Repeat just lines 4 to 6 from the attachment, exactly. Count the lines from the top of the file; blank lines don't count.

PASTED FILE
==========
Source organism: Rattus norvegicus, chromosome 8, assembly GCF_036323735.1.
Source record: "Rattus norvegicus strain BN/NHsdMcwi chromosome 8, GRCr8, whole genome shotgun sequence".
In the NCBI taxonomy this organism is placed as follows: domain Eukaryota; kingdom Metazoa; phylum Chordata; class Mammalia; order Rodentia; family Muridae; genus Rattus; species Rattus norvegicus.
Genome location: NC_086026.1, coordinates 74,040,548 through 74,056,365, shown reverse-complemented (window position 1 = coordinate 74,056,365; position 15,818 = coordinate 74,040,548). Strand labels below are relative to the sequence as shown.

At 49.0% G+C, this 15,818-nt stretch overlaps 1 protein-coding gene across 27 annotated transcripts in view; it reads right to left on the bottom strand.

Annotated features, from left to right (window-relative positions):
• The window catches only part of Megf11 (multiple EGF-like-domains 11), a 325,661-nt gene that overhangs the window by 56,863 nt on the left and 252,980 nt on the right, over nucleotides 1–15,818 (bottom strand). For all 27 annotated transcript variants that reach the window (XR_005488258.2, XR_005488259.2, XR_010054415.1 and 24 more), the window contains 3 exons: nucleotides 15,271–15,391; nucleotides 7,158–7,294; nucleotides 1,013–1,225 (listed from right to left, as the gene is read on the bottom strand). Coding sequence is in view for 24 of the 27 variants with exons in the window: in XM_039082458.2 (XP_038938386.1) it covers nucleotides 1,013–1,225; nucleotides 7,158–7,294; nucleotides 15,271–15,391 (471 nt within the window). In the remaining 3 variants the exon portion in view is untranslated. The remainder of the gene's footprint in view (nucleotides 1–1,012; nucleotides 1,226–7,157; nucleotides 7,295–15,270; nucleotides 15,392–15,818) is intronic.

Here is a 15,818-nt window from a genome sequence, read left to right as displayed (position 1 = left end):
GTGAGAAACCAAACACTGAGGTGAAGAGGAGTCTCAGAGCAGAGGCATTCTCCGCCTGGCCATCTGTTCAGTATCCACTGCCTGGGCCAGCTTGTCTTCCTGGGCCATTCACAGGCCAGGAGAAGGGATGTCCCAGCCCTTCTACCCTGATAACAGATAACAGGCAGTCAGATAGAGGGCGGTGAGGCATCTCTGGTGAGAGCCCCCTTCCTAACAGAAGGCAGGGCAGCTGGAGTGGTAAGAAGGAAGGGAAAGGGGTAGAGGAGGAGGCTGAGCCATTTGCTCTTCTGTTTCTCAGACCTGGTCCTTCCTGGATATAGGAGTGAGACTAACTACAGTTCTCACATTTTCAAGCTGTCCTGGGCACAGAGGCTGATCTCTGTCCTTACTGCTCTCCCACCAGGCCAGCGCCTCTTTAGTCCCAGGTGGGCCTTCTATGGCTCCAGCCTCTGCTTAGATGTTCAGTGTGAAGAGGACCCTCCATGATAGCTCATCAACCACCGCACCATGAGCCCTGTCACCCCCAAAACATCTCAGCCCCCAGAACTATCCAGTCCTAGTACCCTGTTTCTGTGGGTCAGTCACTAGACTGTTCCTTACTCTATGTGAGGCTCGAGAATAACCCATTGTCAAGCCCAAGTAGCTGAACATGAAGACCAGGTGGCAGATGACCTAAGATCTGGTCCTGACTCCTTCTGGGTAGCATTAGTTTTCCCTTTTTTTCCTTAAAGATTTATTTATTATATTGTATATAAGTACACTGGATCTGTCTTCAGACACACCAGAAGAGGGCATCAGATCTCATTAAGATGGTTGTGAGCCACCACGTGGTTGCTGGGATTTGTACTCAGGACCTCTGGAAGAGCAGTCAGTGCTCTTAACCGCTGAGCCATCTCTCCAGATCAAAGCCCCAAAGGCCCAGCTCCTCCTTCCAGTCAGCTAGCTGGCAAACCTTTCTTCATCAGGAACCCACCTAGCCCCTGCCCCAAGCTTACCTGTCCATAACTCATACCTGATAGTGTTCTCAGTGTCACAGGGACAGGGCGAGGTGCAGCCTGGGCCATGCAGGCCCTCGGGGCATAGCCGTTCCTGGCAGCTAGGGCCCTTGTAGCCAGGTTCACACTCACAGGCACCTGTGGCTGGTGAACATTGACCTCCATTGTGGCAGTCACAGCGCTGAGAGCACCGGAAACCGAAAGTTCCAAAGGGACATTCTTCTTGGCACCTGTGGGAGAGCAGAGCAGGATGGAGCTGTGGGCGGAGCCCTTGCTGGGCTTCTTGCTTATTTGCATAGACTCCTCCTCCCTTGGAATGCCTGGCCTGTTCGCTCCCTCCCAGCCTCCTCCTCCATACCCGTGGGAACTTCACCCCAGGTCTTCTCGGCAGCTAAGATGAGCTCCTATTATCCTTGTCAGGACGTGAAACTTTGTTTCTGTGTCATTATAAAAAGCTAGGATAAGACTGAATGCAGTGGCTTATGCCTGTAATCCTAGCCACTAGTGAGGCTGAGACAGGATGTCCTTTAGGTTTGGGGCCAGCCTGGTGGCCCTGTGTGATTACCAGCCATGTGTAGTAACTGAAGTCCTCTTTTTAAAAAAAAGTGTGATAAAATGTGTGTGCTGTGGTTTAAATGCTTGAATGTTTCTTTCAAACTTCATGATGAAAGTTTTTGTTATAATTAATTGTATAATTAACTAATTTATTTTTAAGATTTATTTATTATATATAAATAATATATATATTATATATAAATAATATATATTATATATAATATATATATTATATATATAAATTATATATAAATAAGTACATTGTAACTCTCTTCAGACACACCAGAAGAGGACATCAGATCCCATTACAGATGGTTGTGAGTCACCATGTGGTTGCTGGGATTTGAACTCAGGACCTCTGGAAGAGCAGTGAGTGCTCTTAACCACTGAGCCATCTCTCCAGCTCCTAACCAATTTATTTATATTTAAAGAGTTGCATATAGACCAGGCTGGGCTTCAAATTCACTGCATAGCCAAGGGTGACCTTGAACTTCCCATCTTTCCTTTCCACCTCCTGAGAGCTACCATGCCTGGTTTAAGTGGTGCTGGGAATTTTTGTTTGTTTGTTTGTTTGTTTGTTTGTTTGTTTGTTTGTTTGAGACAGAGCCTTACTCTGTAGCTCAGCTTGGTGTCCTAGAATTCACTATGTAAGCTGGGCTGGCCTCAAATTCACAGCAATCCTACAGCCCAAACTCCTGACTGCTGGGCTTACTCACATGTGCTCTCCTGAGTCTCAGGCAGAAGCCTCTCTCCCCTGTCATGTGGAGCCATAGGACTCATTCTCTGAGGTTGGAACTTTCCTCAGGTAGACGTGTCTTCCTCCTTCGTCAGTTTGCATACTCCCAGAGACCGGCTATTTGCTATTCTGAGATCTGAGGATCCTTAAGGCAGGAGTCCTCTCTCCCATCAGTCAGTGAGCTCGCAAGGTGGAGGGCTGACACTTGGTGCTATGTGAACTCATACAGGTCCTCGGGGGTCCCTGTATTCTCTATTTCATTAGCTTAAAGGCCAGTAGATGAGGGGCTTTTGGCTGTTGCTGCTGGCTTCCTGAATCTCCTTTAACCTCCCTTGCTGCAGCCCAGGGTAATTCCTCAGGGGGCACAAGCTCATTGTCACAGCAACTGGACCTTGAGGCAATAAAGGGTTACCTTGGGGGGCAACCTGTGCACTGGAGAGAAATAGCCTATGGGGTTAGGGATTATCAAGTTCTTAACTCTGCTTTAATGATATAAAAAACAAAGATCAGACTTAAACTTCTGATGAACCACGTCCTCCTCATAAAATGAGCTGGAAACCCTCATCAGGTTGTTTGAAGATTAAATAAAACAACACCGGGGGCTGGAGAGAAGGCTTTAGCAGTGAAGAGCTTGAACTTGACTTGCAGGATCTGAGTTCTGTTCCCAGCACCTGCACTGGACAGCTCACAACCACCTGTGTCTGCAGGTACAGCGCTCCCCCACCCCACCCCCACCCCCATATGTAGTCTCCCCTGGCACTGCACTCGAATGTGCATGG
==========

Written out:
Genome location: NC_086026.1, coordinates 74,040,548 through 74,056,365, shown reverse-complemented (window position 1 = coordinate 74,056,365; position 15,818 = coordinate 74,040,548). Strand labels below are relative to the sequence as shown.

At 49.0% G+C, this 15,818-nt stretch overlaps 1 protein-coding gene across 27 annotated transcripts in view; it reads right to left on the bottom strand.

Annotated features, from left to right (window-relative positions):